Jose Antonio Vargas, a Pulitzer Prize-winning journalist who is an undocumented immigrant, spoke at Sacramento States Keeping the Dream Alive summit on Monday, Nov. 21. (Photo by John Ferrannini)
Jose Antonio Vargas, a Pulitzer Prize-winning journalist who is an undocumented immigrant, spoke at Sacramento State’s ‘Keeping the Dream Alive’ summit on Monday, Nov. 21. (Photo by John Ferrannini)

Pulitzer-winning journalist and undocumented immigrant headlines Sac State summit

A Pulitzer Prize-winning journalist and undocumented immigrant was the keynote speaker at Sacramento State’s “Keeping the Dream Alive” summit on Monday, which focused on the concerns of undocumented students on campus.

Jose Antonio Vargas won a Pulitzer Prize for his reporting on the 2007 Virginia Tech massacre. He revealed his status as an undocumented immigrant in a 2011 essay in The New York Times Magazine.

Vargas began by discussing three lessons people should take away from the election of Donald Trump to the U.S. presidency earlier this month. One of President-elect Trump’s campaign promises was to create a “deportation force” to remove undocumented immigrants from the country.

Vargas’ first lesson was that America is “living through a civil war and a reconstruction all at once” as the nation deals with both greater ethnic diversity and greater resistance to immigration.

Vargas’ second lesson was that “the un-whitening of America requires uncomfortable honesty and radical empathy.”

“It takes radical empathy for people of color to not quickly call white people racists and personalize racism,” Vargas said. “It takes radical empathy for college students of color to engage your white classmates in actual conversations.”

Vargas said that another part of “radical empathy” is taking the time to listen to people who voted for Trump.

“This isn’t just about Trump; this is about white working class people across this country who feel left out,” Vargas said. “If we’re gonna have empathy, what kind of empathy must we show for white people who feel like that? Instead of calling people names, why don’t we try to figure out where they’re coming from and try to figure out where the connection is?”

The third lesson was that new language challenging mainstream political and social narratives is “imperative.”

“I want you to think about the anti-immigrant, anti-Muslim, anti-Black, sexist language that characterized the presidential campaign that just ended,” Vargas said, before quoting Nobel Prize winning writer Toni Morrison. “ ‘Oppressive language does more than represent violence; it is violence.’ ”

Vargas said that using new language and constructing new narratives would help bring issues faced by people of color to the fore, citing LGBT activism as a successful example of how that can be done.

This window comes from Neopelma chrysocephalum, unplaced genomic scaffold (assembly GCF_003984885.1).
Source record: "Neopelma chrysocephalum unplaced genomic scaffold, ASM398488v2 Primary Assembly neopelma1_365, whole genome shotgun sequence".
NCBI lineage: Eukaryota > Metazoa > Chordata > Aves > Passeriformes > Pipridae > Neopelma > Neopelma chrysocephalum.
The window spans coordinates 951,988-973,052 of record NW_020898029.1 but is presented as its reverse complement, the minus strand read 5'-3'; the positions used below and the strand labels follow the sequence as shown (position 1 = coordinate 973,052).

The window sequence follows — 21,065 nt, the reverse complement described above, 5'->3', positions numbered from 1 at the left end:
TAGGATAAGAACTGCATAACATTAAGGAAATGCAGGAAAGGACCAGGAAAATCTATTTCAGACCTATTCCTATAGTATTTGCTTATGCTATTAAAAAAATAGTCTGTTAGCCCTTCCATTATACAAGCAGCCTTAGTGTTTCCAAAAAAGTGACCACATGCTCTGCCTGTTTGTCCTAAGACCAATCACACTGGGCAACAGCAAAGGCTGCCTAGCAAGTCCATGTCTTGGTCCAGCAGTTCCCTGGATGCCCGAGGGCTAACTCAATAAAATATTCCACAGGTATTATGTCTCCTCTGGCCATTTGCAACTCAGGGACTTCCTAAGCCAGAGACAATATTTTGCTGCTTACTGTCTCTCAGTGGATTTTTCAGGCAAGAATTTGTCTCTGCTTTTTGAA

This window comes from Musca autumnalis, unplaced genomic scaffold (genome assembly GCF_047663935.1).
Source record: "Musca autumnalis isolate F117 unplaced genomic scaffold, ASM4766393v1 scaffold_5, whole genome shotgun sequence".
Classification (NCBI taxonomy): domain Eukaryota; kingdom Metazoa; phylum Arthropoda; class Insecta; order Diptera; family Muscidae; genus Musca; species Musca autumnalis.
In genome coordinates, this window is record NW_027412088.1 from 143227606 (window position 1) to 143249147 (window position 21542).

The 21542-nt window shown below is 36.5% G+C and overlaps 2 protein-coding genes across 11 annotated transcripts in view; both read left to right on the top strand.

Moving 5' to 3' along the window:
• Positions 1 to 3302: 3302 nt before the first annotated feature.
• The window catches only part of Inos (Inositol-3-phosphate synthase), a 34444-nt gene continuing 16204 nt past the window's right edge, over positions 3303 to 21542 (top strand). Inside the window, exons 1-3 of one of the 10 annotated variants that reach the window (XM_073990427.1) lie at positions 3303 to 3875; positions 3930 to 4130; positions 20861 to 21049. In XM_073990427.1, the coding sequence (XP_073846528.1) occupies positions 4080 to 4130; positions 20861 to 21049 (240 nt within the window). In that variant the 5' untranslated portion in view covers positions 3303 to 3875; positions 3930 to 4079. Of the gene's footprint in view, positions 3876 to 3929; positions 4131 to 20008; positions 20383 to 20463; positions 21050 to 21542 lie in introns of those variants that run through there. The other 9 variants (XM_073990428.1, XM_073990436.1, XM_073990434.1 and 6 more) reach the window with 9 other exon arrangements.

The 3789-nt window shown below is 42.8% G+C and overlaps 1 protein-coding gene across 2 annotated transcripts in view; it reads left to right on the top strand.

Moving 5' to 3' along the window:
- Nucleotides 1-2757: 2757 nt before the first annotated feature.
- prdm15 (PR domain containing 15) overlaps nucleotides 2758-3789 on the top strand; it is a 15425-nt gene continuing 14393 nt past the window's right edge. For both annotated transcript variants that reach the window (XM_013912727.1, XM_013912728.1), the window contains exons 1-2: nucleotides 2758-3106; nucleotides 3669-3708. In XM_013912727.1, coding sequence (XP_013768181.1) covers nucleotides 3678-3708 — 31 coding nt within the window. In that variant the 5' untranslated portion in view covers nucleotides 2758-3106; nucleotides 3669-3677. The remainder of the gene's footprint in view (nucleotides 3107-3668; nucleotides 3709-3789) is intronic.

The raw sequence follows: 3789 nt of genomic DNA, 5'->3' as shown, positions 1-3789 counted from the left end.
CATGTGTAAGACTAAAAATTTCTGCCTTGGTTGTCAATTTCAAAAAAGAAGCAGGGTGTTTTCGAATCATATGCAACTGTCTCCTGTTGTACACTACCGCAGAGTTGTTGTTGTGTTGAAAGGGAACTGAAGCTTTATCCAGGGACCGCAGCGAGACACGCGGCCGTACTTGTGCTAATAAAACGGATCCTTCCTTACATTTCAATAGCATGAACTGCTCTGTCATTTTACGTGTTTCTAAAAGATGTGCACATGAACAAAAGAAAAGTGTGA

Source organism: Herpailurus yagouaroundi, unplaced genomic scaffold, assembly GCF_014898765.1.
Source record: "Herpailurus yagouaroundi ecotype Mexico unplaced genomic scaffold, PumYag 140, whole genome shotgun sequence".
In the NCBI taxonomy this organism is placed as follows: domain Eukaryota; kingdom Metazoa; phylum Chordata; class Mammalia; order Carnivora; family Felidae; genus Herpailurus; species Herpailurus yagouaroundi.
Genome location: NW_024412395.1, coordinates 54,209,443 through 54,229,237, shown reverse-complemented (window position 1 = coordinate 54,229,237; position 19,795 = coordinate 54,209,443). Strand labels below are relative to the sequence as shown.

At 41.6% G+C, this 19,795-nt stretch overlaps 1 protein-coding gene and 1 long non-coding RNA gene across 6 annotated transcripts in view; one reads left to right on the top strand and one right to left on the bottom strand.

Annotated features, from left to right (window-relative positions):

“The same shift must happen on immigrant rights if we’re going to get out of this Republican-Democrat binary,” Vargas said. “I think it’s very important that we complicate the narratives.”

During the question-and-answer session, Sac State staff member Debbie James asked Vargas how minority stories can be better represented in the media.

“How can we get our voices, voices like yours, on mainstream media?” she asked. “I see a domination of articles about Donald Trump, what he’s doing, what he said, and the ‘Hamilton’ cast. I mean, this is all we’re seeing.”

Vargas agreed with James’ sentiment, saying that the lack of diversity in newsrooms causes issues such as policing and immigration to be covered in a certain way and said that a solution was to support independent media.

“How do we support independent media? How do we make sure that we are vigilant in where we get out information?” Vargas asked.

Sac State student Carson Huber asked how Vargas responds to “minority racism,” saying that he disagreed with the tactics of Black Lives Matter protesters.

“How do you try to combat minority racism?” Huber asked. “I don’t see you by your race, orientation, or anything. I see you as a person.”

Vargas challenged the premise of Huber’s question.

“Minority racism doesn’t exist, right? Because racism comes from white supremacy, so only white people can do that,” Vargas said, before telling a story about how he challenged a family member for calling somebody a “basic white girl.”

“My point is, for many people of color our reaction toward white people and whiteness as a construct is our experience of having to exist in a system that doesn’t have places for us,” he said.

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